Microsoft Exchange servers threatened by Ransomware

Microsoft Exchange servers exposed with ProxyLogon exploit

According to an announcement made by Microsoft today, a malicious actor has been found abusing the ProxyLogon vulnerabilities of Microsoft Exchange email servers in an attempt to inject ransomware into the unpatched systems. The malware used in the attack goes under the name of DearCry and seeks to encrypt the content of the unprotected servers in order to demand a ransom.


The DearCry Ransomware readme.txt message

The DearCry Ransomware

From what has been revealed so far, it seems that the attackers behind DearCry have decided to take advantage of the ProxyLogon bugs by developing their own exploit tool that targets unpatched Exchange email servers.

The attack is most likely coming as a follow-up to the news about the hack on Microsoft’s Exchange email software from the last week.  

According to security researchers, the attacks of DearCry ransomware have seen a spike since 9th of March. A number of victims have reported the threat by publishing copies of the ransomware notification online after the malware has encrypted their system.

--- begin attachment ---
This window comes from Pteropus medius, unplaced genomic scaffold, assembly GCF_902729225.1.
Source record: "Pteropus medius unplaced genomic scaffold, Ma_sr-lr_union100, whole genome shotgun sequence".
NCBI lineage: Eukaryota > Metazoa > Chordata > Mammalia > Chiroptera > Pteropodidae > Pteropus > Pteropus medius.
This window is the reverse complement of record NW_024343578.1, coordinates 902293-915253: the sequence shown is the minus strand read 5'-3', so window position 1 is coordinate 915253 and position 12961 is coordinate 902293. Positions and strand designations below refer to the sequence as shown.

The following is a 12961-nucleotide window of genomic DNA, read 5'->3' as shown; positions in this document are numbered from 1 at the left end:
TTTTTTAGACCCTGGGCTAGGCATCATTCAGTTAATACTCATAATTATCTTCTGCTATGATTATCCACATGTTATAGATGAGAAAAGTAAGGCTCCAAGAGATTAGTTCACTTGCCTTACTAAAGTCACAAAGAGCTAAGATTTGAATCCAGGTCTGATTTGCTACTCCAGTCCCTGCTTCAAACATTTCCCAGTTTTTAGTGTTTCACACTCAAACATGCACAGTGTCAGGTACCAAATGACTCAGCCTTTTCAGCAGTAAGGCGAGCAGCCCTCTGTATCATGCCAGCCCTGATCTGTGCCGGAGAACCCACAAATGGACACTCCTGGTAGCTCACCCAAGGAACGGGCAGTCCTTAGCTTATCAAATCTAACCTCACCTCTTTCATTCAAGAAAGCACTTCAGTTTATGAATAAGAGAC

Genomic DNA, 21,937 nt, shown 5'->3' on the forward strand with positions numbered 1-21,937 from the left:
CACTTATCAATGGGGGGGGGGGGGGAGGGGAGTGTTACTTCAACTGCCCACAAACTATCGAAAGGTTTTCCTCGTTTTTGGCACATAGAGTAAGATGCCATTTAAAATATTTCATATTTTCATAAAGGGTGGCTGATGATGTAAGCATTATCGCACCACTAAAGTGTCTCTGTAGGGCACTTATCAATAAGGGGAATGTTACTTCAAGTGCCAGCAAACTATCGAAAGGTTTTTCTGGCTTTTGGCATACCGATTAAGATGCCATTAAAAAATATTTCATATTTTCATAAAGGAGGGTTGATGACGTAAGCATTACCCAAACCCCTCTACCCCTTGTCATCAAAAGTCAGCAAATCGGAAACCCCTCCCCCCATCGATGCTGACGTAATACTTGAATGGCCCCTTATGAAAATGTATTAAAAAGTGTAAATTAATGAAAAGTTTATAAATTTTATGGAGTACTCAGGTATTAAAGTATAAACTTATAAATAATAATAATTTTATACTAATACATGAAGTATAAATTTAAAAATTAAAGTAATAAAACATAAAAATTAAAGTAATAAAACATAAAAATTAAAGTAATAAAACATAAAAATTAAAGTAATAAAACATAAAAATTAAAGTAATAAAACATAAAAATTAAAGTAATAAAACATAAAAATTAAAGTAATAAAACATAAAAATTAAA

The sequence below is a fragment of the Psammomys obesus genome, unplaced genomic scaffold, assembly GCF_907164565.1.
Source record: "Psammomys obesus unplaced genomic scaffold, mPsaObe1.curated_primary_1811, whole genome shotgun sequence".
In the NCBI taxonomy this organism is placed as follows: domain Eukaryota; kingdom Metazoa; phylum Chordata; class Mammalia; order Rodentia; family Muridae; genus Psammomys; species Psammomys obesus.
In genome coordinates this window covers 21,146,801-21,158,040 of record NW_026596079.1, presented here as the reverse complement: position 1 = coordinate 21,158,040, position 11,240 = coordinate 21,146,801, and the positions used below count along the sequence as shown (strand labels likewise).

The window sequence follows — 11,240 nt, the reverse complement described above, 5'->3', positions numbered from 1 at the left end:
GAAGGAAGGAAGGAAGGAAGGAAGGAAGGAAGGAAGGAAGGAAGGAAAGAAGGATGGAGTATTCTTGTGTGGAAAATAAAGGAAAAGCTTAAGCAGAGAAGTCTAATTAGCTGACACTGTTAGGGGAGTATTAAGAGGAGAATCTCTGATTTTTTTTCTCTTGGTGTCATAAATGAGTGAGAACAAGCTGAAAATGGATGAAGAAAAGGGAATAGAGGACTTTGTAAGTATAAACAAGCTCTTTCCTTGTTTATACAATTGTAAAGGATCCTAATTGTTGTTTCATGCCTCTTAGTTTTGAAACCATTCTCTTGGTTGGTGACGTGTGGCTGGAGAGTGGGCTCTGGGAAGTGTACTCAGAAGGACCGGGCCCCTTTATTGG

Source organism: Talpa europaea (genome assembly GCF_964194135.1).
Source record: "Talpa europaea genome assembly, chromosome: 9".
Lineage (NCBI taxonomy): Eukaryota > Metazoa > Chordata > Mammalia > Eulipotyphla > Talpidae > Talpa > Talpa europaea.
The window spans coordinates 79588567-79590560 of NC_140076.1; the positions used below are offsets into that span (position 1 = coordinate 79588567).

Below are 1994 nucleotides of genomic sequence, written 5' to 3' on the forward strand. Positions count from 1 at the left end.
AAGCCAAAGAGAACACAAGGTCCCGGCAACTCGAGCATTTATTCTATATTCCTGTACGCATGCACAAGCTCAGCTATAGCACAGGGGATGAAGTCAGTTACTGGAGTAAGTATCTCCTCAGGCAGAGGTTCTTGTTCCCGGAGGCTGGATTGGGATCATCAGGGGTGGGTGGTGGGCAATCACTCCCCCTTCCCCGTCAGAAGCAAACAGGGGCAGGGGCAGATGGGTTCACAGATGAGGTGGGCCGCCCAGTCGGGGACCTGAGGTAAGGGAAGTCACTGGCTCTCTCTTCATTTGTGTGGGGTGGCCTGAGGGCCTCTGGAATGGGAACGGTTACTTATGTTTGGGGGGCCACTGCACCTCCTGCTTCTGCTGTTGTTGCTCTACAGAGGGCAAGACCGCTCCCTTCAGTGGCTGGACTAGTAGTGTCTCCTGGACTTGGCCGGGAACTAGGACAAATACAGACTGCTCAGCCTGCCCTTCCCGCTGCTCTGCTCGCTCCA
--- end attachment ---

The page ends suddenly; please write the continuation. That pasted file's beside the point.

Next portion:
As per the reports, the attacks of DearCry are small in scale but victims of the threat have been registered all across the globe, including in Canada, United States, Denmark, Austria, and Australia. There are no reports of many large entities being hit and most of the compromised companies are small.

Currently, Microsoft Defender detects DearCry as Ransom:Win32/DoejoCrypt.A. As soon as the ransomware attacks the target server, it immediately encrypts the files on it and adds a .CRYPT extension at the end of each of them.

The initial analysis of the threat shows no indication for weaknesses or mistakes in the code that could be abused to break the applied encryption and decrypt the sealed files without paying a ransom.

Multiple sources share the opinion that the ransomware has no relation to any large-scale threat actor and most likely has been put together quickly in an attempt to exploit the published Microsoft Exchange flaws.

To limit the scale of the threat and the possibility of future abuse, security experts have been warning Exchange server users to patch their systems without a delay as cybercriminal gangs are quick to take advantage of known security holes by employing various types of malware in their criminal schemes.


About the author

Lidia Howler

Lidia is a web content creator with years of experience in the cyber-security sector. She helps readers with articles on malware removal and online security. Her strive for simplicity and well-researched information provides users with easy-to-follow It-related tips and step-by-step tutorials.

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